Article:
Understanding the Rise of Mental Health Problems During Winter

Understanding the Rise of Mental Health Problems During Winter

Have you experienced persistent sadness in the winter? Do the colder months of the year always make you feel less like yourself? If you struggle with the gloom of winter, you are not alone. Many people share similar symptoms that resemble the onset of depression in the winter months. In fact, there is even a name for it: seasonal affective disorder (SAD). In the U.S. alone, SAD affects over half of a million people in winter.  

Why Does Seasonal Affective Disorder Happen in Winter?

Scientists have found that winter months present a combination of factors that cause SAD. First of all, there is less sunlight, which may cause a drop in serotonin. This is a brain chemical that is responsible for regulating sleep and maintaining mood balance. Low serotonin levels affect sleep patterns and may trigger depressive episodes. The lack of sunlight may also cause vitamin D deficiency, another factor for depression.

Secondly, people tend to avoid social activities because of the cold. Social isolation also contributes to depression. Lastly, the general lack of outdoor activity and physical exercise is known to correlate with low dopamine and low moods. Many people experience a dip in their emotional well-being.

It happens that the winter blues may coincide with the holiday shopping frenzy. Too many holiday commitments may worsen people’s mood, which has already been affected by winter conditions. This is another cause for the increase in anxiety and depression.

How to Prevent Seasonal Affective Disorder?

If you have experienced a few cycles of SAD, then you know the patterns. It is better to be proactive in preparing yourself in the fall before SAD happens. For example, you can take vitamin D supplements ahead of winter. Finding physical and social activities to do with family and friends, even in colder months, is a good way to boost your emotional well-being.

To prevent SAD, you need to get sunlight exposure whenever possible. If your financial situations allow, you may even consider traveling to sunlit regions and spending a duration of time there during the winter season. Rest is also important in preventing SAD. Consistent and regular sleep can balance your circadian rhythm, making the body and mind sync better. Or you can join a mental health support group to ensure that you are connected with the right resources when SAD symptoms show up.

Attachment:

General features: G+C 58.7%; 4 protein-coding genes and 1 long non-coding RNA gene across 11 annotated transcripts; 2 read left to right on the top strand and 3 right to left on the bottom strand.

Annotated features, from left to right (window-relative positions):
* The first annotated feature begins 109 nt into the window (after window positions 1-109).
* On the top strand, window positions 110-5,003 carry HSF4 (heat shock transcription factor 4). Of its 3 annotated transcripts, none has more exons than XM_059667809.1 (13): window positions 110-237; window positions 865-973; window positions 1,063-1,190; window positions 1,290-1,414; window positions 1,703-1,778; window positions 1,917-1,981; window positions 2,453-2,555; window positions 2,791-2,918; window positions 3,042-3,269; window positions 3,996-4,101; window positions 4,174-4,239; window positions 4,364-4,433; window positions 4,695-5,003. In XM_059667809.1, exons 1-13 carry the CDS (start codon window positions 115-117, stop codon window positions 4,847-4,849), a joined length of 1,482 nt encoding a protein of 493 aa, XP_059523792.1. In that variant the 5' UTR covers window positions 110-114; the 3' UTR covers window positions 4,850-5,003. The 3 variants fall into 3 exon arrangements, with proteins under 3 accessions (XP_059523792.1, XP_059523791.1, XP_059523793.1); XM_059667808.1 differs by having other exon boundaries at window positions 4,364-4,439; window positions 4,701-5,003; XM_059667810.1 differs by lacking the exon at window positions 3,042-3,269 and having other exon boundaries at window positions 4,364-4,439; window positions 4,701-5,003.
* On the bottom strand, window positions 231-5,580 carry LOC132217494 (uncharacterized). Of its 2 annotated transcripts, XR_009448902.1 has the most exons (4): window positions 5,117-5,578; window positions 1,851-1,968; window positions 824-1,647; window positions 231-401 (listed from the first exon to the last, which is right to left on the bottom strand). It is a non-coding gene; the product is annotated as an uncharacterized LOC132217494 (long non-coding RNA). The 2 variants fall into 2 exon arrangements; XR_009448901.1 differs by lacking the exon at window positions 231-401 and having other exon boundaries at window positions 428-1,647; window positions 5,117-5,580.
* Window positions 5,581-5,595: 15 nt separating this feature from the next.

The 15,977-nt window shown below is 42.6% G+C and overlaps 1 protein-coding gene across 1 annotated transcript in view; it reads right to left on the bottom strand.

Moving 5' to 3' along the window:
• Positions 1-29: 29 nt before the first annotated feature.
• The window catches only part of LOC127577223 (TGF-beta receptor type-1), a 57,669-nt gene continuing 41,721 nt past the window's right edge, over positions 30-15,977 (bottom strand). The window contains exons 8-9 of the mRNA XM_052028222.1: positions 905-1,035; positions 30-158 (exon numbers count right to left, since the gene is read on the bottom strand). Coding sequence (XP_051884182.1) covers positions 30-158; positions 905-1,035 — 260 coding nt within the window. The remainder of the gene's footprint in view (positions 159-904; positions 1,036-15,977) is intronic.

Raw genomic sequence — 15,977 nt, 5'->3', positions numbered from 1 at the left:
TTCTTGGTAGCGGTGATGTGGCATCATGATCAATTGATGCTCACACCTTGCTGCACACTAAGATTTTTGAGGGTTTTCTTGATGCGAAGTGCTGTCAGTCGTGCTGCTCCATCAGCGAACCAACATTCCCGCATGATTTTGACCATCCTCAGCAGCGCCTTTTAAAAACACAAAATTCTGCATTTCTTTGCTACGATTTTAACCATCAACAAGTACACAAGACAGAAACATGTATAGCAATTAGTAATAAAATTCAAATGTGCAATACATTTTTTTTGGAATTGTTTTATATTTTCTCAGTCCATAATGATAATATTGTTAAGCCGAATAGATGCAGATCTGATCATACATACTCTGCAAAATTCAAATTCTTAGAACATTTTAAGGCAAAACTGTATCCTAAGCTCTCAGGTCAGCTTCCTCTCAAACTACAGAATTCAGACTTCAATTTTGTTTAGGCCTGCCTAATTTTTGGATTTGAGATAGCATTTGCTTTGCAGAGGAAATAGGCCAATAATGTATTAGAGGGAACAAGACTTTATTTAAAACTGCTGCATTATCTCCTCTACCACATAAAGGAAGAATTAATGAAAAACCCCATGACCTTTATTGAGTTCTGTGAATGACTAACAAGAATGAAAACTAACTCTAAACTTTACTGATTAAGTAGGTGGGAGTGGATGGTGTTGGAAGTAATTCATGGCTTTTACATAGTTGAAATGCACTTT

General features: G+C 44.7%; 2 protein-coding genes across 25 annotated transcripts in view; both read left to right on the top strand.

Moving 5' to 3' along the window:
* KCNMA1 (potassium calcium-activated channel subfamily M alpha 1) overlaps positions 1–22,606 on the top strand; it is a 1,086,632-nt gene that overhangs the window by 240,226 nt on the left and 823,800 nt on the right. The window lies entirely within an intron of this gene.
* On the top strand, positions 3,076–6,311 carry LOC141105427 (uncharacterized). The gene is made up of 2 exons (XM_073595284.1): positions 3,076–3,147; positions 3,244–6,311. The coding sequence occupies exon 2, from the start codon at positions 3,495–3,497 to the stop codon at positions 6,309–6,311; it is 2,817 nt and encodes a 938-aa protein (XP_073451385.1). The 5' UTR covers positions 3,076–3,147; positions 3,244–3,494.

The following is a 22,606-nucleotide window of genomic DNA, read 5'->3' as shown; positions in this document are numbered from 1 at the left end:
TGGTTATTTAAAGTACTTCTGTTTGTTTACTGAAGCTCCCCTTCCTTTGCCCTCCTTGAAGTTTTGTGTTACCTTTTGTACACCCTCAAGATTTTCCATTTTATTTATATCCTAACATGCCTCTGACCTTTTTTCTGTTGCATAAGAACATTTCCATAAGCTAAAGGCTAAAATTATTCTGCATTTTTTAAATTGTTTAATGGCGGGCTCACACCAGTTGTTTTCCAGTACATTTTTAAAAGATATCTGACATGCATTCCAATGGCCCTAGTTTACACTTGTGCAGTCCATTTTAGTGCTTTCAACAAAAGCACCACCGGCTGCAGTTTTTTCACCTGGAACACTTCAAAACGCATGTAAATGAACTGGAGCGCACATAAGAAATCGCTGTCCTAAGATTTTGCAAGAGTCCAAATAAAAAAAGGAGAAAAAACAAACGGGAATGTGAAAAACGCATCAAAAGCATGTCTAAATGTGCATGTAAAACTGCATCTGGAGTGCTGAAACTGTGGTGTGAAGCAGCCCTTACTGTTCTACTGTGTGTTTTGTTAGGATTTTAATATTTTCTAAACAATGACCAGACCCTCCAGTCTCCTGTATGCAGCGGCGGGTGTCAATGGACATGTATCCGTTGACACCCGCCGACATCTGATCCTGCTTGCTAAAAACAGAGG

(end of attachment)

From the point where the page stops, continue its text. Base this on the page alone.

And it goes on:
Practical Advice on How to Combat Seasonal Affective Disorder

Before the winter or holiday season arrives, you should double down on a healthy routine. This includes getting enough sleep, eating healthy foods, and staying hydrated. Do not resort to alcohol or drugs when you feel down. Even when you sense the onset of a depressive episode, find proactive ways to distract yourself by doing something fun and enjoyable.

Even in the winter, make sure you build enough exercise time into your daily routine. This may involve taking a short walk while bundled up, exercising in an indoor gym, or trying out some winter sports such as sledding or skiing. Explore new hobbies, such as music-making or crafting, that allow you to be indoors but emotionally and mentally fulfilled.

If the double depressive effects of winter blues and holiday frenzy happened to you before, make sure you set reasonable expectations for holiday activities this year. Although socializing with family and friends may be invigorating, some people may experience unhealthy personal dynamics around them. Limit yourself to events that are positive and uplifting.

Seeking Treatment and Practicing Extra Self-care

In the worst scenarios, SAD may lead to major or chronic depression. People with major depressive disorder may seek psychotherapy to get better. A professionally trained therapist will not only help you identify thought patterns but may also support you in putting more proactive self-care techniques in place.

There are many holistic treatment methods for SAD and they can all become a part of your self-care regimen. For example, you can purchase a light therapy lamp, which compensates for the lack of sunlight. Or you can devote time to mindful medication, which restores the mind-body connection. Keeping a gratitude journal is also a highly effective self-care method to lift you up from depression.

Apart from keeping your appointments with a therapist and practicing self-care at home, you can also stay connected with a support system. When you feel like you are struggling, they are the people you can reach out to, either by phone or email. You need accountability partners who are familiar with your conditions and are willing to step up whenever you need them.

Major depression or SAD are all treatable mental health conditions. Through diagnostic evaluations and personalized treatment plans designed by trained mental health professionals, you will soon be able to recover from SAD, even in the coldest months.

Many people living in northern regions of the United States struggle with the winter blues. Seasonal Affective Disorder (SAD) is real, and you do not need to suffer alone. Early intervention and treatment are essential if you want to limit the damage caused by a mental health crisis. Alter San Diego Crisis Intervention can help assess your mental health and give you various treatment options. We offer a continuum of care that includes partial hospitalization and intensive outpatient programs. The services we provide will ensure you get the help you need to successfully maintain emotional stability. To learn more about our programs, call our office today at (866) 986-1481. Do not delay treatment.